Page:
Saturday evenings at the Berlin Philharmonic present a unique opportunity to stand amongst ardent music-lovers and phone-checking partners, born-and-bred Berliners and reverent tourists, aging women in ball gowns and bespectacled students in jeans. And yet, to some extent at least, everyone is there for one reason: to get inside the music.
This campaign — from the first orchestra in the world to break tradition by bringing the musicians into the middle of the hall, encircled by the audience — brought a city even closer to the classical by bringing them inside the instruments themselves.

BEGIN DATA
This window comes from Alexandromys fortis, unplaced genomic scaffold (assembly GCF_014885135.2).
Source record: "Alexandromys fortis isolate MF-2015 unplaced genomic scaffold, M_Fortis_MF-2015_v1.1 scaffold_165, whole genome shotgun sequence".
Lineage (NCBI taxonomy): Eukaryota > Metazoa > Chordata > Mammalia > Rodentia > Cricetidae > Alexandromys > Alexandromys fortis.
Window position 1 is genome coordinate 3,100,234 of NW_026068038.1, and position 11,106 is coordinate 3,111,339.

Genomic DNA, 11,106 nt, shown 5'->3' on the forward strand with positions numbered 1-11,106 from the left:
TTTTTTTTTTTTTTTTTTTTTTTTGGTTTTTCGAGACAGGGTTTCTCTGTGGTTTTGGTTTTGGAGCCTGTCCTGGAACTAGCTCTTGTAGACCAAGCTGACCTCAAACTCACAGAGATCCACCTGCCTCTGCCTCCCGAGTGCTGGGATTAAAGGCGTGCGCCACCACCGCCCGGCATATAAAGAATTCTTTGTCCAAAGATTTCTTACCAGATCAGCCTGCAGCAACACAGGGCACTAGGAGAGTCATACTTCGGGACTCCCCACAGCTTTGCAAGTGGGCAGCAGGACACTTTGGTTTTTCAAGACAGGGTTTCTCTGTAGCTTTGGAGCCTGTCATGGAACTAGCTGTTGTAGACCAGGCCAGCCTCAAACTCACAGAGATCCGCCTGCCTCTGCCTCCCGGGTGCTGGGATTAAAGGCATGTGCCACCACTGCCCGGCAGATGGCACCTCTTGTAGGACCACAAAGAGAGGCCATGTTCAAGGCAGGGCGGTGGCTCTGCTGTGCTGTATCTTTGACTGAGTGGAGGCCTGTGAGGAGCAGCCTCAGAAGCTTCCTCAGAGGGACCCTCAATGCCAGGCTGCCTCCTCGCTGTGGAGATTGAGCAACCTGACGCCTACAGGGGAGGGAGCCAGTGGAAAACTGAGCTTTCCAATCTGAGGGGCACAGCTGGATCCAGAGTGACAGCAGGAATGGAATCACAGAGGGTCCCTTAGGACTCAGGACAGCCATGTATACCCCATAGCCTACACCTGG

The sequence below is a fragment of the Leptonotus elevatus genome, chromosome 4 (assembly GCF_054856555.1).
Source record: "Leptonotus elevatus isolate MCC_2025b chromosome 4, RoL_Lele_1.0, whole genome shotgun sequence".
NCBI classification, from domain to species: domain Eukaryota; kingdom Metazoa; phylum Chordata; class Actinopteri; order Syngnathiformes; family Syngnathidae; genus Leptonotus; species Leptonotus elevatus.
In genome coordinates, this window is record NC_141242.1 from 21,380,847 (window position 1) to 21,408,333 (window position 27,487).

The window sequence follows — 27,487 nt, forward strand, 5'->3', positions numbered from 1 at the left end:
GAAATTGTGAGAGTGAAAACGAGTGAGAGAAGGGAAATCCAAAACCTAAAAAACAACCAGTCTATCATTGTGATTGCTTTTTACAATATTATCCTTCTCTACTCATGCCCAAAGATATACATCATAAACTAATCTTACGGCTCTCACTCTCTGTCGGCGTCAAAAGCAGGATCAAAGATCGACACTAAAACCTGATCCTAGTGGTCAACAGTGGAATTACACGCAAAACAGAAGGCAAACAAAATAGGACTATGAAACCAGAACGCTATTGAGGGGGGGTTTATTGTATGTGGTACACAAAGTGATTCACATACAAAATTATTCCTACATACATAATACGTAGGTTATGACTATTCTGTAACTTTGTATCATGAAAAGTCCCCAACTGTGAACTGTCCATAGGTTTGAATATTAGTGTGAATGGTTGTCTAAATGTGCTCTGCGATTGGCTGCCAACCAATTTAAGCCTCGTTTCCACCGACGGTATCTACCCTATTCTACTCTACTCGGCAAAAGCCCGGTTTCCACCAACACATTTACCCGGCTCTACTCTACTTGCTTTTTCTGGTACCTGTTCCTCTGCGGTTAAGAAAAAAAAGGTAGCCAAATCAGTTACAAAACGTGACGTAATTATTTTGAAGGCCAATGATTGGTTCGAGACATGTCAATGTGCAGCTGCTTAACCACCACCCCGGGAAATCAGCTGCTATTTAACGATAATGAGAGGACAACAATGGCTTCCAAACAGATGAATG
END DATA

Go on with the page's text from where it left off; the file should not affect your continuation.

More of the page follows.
The photos are magical: at times majestic, at times gently graceful, but always strangely silent. The quiet nooks of the violin and the empty cathedrals of the organs are breathtaking, like the Philharmonic itself, but they do not share its movement, nor do they invoke its sound. They are tranquil, static. They are waiting for you to come inside, to come closer, to enter these unconventionally familiar spaces in your ball gown or your faded jeans and wait patiently until the music begins.